The wrapping yarn 24 is to be supplied without tension and with a certain overfeed, as shown in FIGS. 10 and 10a, otherwise the filler material 26 in each helix would be drawn together thus preventing the formation of a passageway 28 for insertion of a pintle wire. FIG. 10b shows how a wrapping yarn 24 fed with too little overfeed prevents the formation of the passageway 28 for the pintle wire.
The freedom of tension and the overfeed of the wrapping yarn 24 is realized in the FIG. 10 apparatus utilizing one or more stiff wires 29 mounted on the stationary tube 19, e.g. by way of an annular flange 27. These wires extend in the direction of advance of the helix 1 and, at the point of their attachment to flange 27, are spaced relatively widely from the longitudinal axis of the tube 19. They then substantially "asymptotically" approach the longitudinal axis so that at their upper ends they are spaced apart the distance required for the desired overfeed of the wrapping yarn 24. The rigid wires 29 may also extend straight and paralled to the longitudinal axis at the distance required for the overfeed of the wrapping yarn 24.
The wrapping yarn 24 is supplied directly above the upper end of the stationary tube 19 and is first passed around the helices 1 and the rigid wires 29 (FIGS. 11a, b and c). The helices are advanced by a draw-off means 30 thereby entraining the wrapping yarn 24. Since an overfeed of the wrapping yarn 24 now takes place, the helices 1 can be finally meshed with one another by the draw-off means 30, and any possible protruding loops of the wrapping yarn 24 slip into the interior of the helices. In case the wires 29 asymptotically approach each other, the overfeed of the wrapping wire 24 can be increased by so adjusting the yarn guide 23 that it feeds the yarn at a point where the two wires 29 are spaced farther apart, i.e. at a point that is at a lower level.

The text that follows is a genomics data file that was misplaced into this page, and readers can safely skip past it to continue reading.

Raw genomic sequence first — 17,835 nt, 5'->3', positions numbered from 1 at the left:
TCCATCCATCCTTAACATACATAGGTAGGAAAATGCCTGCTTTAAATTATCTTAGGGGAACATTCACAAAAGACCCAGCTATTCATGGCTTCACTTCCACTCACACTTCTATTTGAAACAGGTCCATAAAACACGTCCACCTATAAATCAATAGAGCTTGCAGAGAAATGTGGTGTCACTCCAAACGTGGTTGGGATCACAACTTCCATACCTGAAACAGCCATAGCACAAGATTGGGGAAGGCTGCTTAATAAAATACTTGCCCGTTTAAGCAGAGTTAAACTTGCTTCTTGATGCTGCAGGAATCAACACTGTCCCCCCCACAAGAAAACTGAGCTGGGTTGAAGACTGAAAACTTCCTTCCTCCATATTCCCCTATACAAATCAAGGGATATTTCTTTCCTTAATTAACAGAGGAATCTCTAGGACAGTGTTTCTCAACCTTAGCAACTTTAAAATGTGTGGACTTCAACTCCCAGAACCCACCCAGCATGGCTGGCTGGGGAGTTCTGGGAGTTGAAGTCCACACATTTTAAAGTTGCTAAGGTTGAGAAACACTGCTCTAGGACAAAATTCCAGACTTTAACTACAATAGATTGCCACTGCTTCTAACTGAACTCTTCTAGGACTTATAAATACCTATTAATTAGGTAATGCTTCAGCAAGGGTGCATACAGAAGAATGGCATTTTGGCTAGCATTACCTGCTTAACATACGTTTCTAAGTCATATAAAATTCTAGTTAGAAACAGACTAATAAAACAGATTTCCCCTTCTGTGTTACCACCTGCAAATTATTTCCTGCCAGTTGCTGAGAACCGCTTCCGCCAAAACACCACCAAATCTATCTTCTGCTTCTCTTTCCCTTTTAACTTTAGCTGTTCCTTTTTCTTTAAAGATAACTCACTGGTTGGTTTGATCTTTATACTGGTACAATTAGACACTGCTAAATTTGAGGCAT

In general, even without the draw-off means 30, the protruding loops of the wrapping yarn 24 will slip into the interior of the helices, since they are spontaneously drawn in by the elasticity of the filling.
As shown in FIG. 11a and 11d, a suitable draw-off means includes four rolls. The surfaces of the rolls are shaped so that they form a frame or compartment around the two helices 1. In the presently described embodiments and as illustrated, the helices have an oval cross section. This type of cross section is generally customary for helix belts, especially when contemplated for use as papermachine screens. The two opposite rolls engaging the long sides of the helixes therfore have cylindrical surfaces, while the two opposite rolls engaging the short sides of the helices 1 have concave surfaces and resemble rope pulleys.
The helices 1 held to one another by means of the wrapping yarn 24 can be further processed into a completed helix belt. As above mentioned, the wrapping yarn 24 prevents the filling from spreading over the entire cross section to the helix interiors. This leaves a space into which a further helix can be inserted when forming the completed belt. A significant advantage thereby results since without the yarn considerable difficulties are invariably encountered in meshing filled helices with one another.